9. Blood-feeding ecology of mosquitoes in zoos.

    PubMed

    Tuten, H C; Bridges, W C; Paul, K S; Adler, P H

    2012-12-01

    To determine if the unique host assemblages in zoos influence blood-feeding by mosquitoes (Diptera: Culicidae), a sampling programme was conducted in Greenville and Riverbanks Zoos, South Carolina, U.S.A., from April 2009 to October 2010. A total of 4355 female mosquitoes of 14 species were collected, of which 106 individuals of nine species were blood-fed. The most common taxa were Aedes albopictus (Skuse), Aedes triseriatus (Say), Anopheles punctipennis (Say), Culex erraticus (Dyar & Knab), Culex pipiens complex (L.) and Culex restuans (Theobald). Molecular analyses (cytochrome b) of bloodmeals revealed that mosquitoes fed on captive animals, humans and wildlife, and took mixed bloodmeals. Host species included one amphibian, 16 birds, 10 mammals (including humans) and two reptiles. Minimum dispersal distances after feeding on captive hosts ranged from 15.5 m to 327.0 m. Mosquito-host associations generally conformed to previous accounts, indicating that mosquito behaviour inside zoos reflects that outside zoos. However, novel variation in host use, including new, exotic host records, warrants further investigation. Zoos, thus, can be used as experiment environments in which to study mosquito behaviour, and the findings extrapolated to non-zoo areas, while providing medical and veterinary benefits to zoo animals, employees and patrons. © 2012 The Authors. Medical and Veterinary Entomology © 2012 The Royal Entomological Society.

  10. Ecological and epidemiological status of species of the Phlebotomus perniciosus complex (Diptera: Psychodidae, Phlebotominae) in Morocco.

    PubMed

    Zarrouk, Asmae; Kahime, Kholoud; Boussaa, Samia; Belqat, Boutaïna

    2016-03-01

    Leishmania infantum (Kinetoplastida: Trypanosomatidae) infection is transmitted by an infected female sand fly (Diptera: Psychodidae, Phlebotominae) of the subgenus Larroussius: Phlebotomus ariasi, Phlebotomus perniciosus, and Phlebotomus longicuspis in the Mediterranean basin. In Morocco, the vectorial role of P. ariasi was demonstrated, while that of P. longicuspis and P. perniciosus is not elucidated. In addition, Moroccan P. longicuspis and P. perniciosus populations present a higher morphologic and genetic variability. It was classified as P. perniciosus complex, including typical (PN) and atypical (PNA) morphs of P. perniciosus, P. longicuspis sensu stricto (LCss), and a sibling species of P. longicuspis (LCx). With the aim to study the ecological and epidemiological status of P. perniciosus complex species in Morocco, entomological surveys were carried out during three entomological seasons (2012, 2013, and 2014). We collected a total of 6298 specimens from 81 localities of northern, central, and southern Morocco. After describing the geographical distribution of P. perniciosus complex trough Morocco according to many variables (altitude, latitude, and longitude), we discuss the resulting epidemiological implications of its species. Our results highlight the geographical distribution of the two morphs of P. perniciosus through Morocco: PN is limited to the north, while PNA is widespread in northern, central, and southern Morocco. In terms of vectorial role, we hypothesize the potential involvement of PN, LCss, and LCx, at least, with P. ariasi, in the epidemiological cycle of L. infantum in Morocco.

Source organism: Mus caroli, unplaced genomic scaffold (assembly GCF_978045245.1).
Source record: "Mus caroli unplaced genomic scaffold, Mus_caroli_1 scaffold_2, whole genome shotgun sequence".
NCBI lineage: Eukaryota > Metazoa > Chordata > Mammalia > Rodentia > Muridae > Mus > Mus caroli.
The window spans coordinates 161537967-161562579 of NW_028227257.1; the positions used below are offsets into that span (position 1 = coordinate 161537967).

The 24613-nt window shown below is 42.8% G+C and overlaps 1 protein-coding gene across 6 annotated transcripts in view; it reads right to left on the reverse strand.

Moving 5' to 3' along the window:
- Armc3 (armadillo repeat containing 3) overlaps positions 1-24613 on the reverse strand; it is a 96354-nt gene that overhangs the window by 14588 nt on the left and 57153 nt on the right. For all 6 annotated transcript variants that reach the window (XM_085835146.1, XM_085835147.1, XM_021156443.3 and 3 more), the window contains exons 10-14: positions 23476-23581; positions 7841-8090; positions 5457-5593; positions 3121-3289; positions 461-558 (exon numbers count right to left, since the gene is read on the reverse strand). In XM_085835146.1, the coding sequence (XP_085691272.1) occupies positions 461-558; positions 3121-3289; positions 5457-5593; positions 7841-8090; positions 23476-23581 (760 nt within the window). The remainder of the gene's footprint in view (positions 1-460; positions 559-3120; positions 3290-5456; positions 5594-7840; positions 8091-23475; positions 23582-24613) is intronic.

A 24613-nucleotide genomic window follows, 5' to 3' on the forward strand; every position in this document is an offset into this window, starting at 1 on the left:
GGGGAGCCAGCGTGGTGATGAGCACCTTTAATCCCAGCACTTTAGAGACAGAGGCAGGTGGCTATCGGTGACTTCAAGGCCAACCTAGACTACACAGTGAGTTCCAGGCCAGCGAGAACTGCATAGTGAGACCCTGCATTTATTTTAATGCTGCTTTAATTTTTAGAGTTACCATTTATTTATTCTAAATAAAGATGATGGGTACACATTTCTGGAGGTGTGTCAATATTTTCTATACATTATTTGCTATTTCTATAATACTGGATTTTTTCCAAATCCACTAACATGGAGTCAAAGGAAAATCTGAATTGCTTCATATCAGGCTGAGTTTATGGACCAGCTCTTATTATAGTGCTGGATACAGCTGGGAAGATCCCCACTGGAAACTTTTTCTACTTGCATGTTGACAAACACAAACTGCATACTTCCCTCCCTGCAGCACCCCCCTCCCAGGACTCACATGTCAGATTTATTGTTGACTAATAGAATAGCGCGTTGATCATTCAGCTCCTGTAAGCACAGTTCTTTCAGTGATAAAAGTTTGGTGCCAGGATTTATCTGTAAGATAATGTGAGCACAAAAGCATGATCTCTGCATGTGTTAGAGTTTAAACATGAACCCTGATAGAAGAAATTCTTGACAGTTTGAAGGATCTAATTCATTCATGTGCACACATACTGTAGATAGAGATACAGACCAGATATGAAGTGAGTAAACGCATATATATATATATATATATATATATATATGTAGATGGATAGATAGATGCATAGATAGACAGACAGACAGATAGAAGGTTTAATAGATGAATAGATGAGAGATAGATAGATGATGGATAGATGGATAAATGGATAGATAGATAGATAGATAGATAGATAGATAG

11. Vectorial capacity and genetic diversity of Anopheles annularis (Diptera: Culicidae) mosquitoes in Odisha, India from 2009 to 2011.

    PubMed

    Das, Biswadeep; Patra, Aparna P; Das, Mumani; Mahapatra, Namita; Tripathy, Harekrushna; Kar, Santanu K; Hazra, Rupenangshu K

    2014-09-01